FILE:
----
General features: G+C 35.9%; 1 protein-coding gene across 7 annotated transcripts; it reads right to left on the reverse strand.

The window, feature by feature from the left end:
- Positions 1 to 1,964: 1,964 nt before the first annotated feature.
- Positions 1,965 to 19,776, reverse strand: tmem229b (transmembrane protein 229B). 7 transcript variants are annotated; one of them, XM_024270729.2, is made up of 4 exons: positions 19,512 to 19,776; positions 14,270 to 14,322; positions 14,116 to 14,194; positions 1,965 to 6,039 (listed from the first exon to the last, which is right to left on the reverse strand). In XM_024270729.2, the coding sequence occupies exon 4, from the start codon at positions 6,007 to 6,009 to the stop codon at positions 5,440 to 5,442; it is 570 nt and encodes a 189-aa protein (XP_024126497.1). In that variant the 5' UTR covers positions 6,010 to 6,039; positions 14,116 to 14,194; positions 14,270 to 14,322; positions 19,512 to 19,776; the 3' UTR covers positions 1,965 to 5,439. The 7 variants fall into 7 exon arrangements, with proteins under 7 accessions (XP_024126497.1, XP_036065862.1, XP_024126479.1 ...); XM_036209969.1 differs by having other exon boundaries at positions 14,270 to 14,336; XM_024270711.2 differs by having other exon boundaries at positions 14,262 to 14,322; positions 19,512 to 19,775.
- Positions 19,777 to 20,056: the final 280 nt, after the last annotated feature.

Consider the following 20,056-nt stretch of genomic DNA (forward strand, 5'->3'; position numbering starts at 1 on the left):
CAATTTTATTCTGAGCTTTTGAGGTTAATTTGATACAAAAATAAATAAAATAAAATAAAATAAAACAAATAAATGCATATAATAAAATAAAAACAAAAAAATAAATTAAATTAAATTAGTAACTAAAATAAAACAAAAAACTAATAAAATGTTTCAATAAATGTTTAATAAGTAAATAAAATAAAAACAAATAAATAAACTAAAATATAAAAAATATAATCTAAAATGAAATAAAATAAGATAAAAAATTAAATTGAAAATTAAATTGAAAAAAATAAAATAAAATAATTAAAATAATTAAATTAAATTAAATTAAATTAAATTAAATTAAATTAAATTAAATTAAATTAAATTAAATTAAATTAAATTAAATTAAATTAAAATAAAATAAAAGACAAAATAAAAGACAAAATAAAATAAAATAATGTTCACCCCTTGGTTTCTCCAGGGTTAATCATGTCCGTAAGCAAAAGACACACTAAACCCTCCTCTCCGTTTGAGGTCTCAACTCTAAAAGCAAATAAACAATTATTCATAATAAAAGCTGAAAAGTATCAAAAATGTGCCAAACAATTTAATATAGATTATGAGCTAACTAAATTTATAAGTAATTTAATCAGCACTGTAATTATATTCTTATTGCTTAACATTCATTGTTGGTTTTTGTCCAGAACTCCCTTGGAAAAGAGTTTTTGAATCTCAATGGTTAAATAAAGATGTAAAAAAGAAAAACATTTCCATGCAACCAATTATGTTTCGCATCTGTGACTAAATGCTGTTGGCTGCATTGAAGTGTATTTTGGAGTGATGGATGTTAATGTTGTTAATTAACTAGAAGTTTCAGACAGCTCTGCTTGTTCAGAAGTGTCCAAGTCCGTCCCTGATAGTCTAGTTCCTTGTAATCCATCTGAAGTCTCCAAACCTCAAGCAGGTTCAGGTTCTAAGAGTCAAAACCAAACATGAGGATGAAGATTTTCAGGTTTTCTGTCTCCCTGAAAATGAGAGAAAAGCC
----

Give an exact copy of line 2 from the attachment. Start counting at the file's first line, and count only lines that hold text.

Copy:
The window, feature by feature from the left end: